So, you want to know what a crystal system is. If that’s the case, you might not be 100% clear on the difference between crystal system, crystal structure, crystal family, crystal lattices, or crystal bases. Do crystal systems include rhombohedral or trigonal crystals?
I don’t blame you for the confusion–most of the other articles I see on the internet mix these up as well! Even the textbook I’m referencing appears to be wrong (until I saw the tiny footnotes).
Crystal systems are all the ways that rotational axes of symmetry can be combined and connected to a lattice. There are 7 crystal systems in 3D, which directly connect to 32 point groups when adding mirror planes and inversion.
The 7 crystal systems are: Cubic, Hexagonal, Tetragonal, Trigonal, Orthorhombic, Monoclinic, Triclinic.
The crystal systems are listed in order of decreasing symmetry. Note that “rhombohedral” is NOT a crystal system (but it is a crystal lattice).
This might create more questions for you–don’t worry, this article will explain everything step-by-step. I will walk through these topics a bit slowly, but be careful about skipping ahead! I see a lot of mistakes, even from experts like graduate students or other ”authorities” writing on the internet.
Crystal structures are the most intuitive–and most complicated–category of crystallography.
A crystal structure includes the position of every atom and the translational axes which allow the structure to repeat. There are an infinite number of crystal structures.
Since crystal structures extend infinitely (that’s the definition of a crystal actually: a structure that can be repeated infinitely), we need to define some small section that can be repeated. We call this small section a “unit cell.”
Unit cells are made of a lattice and basis. Lattices tell you how the crystal is repeated. The basis tells you what is repeated.
For example, in the figure above, any of these purple boxes would be a valid unit cell. Since they are square/rectangular (with 90º corners), you can see that translating the box up, down, left, or right (90º angles) will result in the exact same arrangement of atoms.
The purple box is the lattice, and the yellow circles are the basis. You could describe this crystal structure as “yellow circle translated the distance “a” at 90º angles.” The underlined portion refers to the basis, and the bold portion refers to the lattice.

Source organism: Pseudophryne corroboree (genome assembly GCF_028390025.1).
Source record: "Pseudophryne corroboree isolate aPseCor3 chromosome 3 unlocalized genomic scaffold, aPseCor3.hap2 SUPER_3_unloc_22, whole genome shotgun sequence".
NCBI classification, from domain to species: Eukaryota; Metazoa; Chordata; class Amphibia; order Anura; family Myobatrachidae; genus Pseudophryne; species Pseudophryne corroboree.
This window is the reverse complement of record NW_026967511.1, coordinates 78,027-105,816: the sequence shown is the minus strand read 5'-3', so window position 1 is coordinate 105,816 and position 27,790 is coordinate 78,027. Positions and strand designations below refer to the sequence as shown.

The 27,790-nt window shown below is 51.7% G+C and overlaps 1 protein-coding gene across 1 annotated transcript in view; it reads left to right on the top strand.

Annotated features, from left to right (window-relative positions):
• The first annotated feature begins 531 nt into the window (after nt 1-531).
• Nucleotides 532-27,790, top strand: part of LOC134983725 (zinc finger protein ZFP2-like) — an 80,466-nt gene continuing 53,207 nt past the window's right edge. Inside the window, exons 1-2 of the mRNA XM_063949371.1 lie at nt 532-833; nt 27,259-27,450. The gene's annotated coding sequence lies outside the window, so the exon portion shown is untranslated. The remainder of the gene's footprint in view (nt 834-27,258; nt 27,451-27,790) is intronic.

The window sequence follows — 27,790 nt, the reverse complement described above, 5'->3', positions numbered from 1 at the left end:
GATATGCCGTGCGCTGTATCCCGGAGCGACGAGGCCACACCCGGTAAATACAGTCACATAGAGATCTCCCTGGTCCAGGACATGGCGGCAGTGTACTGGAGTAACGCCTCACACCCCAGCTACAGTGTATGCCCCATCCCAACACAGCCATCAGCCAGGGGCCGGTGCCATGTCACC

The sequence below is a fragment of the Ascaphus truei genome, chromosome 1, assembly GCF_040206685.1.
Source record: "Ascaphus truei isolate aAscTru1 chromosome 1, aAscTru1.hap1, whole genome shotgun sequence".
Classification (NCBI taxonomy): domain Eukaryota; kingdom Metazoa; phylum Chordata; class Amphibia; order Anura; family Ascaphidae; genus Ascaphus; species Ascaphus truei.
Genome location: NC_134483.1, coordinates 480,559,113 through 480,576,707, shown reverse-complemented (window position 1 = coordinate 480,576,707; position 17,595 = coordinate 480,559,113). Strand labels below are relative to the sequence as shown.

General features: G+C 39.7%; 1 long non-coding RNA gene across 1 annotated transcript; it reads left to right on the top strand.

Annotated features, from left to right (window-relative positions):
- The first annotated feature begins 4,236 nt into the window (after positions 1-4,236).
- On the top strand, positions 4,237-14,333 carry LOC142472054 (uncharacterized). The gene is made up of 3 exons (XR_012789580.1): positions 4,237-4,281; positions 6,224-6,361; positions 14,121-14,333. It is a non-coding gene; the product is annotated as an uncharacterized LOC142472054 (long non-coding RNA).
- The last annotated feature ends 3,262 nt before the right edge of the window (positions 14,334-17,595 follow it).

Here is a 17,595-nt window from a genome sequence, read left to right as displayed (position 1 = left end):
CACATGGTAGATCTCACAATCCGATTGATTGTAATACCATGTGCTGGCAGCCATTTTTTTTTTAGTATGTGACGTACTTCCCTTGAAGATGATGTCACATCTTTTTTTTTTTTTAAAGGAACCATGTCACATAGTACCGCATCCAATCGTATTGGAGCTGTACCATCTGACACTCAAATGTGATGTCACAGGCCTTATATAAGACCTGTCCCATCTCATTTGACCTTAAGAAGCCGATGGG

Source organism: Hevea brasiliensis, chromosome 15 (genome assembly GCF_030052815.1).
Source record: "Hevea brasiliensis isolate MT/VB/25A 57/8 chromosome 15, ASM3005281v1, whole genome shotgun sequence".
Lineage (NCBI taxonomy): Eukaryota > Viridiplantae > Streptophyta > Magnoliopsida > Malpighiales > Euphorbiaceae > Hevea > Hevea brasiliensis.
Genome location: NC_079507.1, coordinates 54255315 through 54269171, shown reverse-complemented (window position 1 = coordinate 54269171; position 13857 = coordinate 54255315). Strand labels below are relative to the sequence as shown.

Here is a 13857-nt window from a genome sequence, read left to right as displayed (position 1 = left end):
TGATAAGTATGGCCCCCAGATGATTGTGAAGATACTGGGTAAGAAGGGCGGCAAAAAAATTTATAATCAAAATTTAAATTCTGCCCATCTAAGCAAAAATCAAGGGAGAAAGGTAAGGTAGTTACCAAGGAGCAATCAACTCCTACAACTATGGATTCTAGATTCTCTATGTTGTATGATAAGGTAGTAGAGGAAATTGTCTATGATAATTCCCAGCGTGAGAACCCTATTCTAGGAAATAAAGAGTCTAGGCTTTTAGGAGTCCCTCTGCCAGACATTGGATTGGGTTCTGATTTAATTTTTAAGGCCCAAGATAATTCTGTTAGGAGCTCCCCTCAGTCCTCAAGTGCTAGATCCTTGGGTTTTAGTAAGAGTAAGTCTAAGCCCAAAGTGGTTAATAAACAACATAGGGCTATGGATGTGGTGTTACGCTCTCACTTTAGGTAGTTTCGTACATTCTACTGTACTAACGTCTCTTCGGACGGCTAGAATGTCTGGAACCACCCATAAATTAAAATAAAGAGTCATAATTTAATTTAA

You could easily get an infinite number of crystal structures because of an infinite number of bases. For example, instead of 1 yellow circle, you could have 2. Or you could have 1 yellow circle and 1 blue circle. Or 1 yellow circle and 2 blue circles, etc.
Although there are only a finite number of lattice shapes, you can also have infinite permutations of lattice size (represented by “a” in the figure above),
When you’re talking about the crystal structure of real, 3D crystals you need to include the lattice and the basis. For example the Cu crystal structure is a cube with side length 0.3615 nm and 8 Cu atoms. There are 4 Cu atoms at positions (0,0,0), (½, ½, 0), (½, 0, ½,) and (0, ½, ½). These coordinates are in terms of the lattice parameter a, so the atom at (½, ½, 0) is ½a = 0.18075 nm to front and right of the atom at (0,0,0).
Another example, the NaCl crystal structure is a cube with side length 0.5639 nm and 8 atoms. There are 4 Cl atoms at positions (0,0,0), (½, ½, 0), (½, 0, ½,) and (0, ½, ½). There are 4 Na atoms at positions (½, 0, 0), (0, ½, 0), (0, 0, ½), and (½, ½, ½). Note that the ½ refers to ½ of the cube side length.
In practical terms, this information can be written in a “CIF” file, which stands for Crystallographic Information Framework. If you want to peruse thousands of known crystal structures, check out the collection of CIF files from the AFLOW library or International Union of Crystallography.
Even the relatively-simple NaCl crystal structure was pretty tedious to write this way, so crystallographers have different ways of omitting/simplifying information to convey the most important parts. For example, you could say that NaCl belongs to the cubic crystal system (I didn’t forget where we’re going), which tells you it has the important symmetries of a cube.